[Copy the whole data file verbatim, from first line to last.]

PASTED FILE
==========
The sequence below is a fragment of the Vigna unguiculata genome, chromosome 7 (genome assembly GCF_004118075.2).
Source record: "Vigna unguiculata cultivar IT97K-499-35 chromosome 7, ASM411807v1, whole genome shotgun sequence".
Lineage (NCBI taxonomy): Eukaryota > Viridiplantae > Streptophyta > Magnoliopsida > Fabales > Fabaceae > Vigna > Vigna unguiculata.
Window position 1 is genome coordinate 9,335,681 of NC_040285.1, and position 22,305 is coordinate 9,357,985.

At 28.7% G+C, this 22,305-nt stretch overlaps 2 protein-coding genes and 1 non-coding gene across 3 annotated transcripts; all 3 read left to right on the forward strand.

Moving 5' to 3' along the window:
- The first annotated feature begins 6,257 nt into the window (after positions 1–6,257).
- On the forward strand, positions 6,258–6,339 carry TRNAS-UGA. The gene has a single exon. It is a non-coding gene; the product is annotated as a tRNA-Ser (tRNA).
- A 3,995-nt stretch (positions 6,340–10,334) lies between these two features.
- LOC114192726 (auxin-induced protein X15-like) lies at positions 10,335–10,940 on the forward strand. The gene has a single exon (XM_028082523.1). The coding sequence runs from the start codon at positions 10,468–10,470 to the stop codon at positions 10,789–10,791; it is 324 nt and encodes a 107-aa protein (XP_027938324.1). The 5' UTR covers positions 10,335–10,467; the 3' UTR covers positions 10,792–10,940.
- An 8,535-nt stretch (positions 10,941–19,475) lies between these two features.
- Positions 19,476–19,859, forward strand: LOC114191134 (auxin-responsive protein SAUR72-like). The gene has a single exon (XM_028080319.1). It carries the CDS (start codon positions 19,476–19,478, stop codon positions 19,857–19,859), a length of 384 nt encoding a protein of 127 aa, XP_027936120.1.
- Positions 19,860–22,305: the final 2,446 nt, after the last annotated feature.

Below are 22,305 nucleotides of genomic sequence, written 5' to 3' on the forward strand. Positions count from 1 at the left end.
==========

The sequence below is a fragment of the Vigna unguiculata genome, chromosome 7 (genome assembly GCF_004118075.2).
Source record: "Vigna unguiculata cultivar IT97K-499-35 chromosome 7, ASM411807v1, whole genome shotgun sequence".
Lineage (NCBI taxonomy): Eukaryota > Viridiplantae > Streptophyta > Magnoliopsida > Fabales > Fabaceae > Vigna > Vigna unguiculata.
Window position 1 is genome coordinate 9,335,681 of NC_040285.1, and position 22,305 is coordinate 9,357,985.

At 28.7% G+C, this 22,305-nt stretch overlaps 2 protein-coding genes and 1 non-coding gene across 3 annotated transcripts; all 3 read left to right on the forward strand.

Moving 5' to 3' along the window:
- The first annotated feature begins 6,257 nt into the window (after positions 1–6,257).
- On the forward strand, positions 6,258–6,339 carry TRNAS-UGA. The gene has a single exon. It is a non-coding gene; the product is annotated as a tRNA-Ser (tRNA).
- A 3,995-nt stretch (positions 6,340–10,334) lies between these two features.
- LOC114192726 (auxin-induced protein X15-like) lies at positions 10,335–10,940 on the forward strand. The gene has a single exon (XM_028082523.1). The coding sequence runs from the start codon at positions 10,468–10,470 to the stop codon at positions 10,789–10,791; it is 324 nt and encodes a 107-aa protein (XP_027938324.1). The 5' UTR covers positions 10,335–10,467; the 3' UTR covers positions 10,792–10,940.
- An 8,535-nt stretch (positions 10,941–19,475) lies between these two features.
- Positions 19,476–19,859, forward strand: LOC114191134 (auxin-responsive protein SAUR72-like). The gene has a single exon (XM_028080319.1). It carries the CDS (start codon positions 19,476–19,478, stop codon positions 19,857–19,859), a length of 384 nt encoding a protein of 127 aa, XP_027936120.1.
- Positions 19,860–22,305: the final 2,446 nt, after the last annotated feature.

Below are 22,305 nucleotides of genomic sequence, written 5' to 3' on the forward strand. Positions count from 1 at the left end.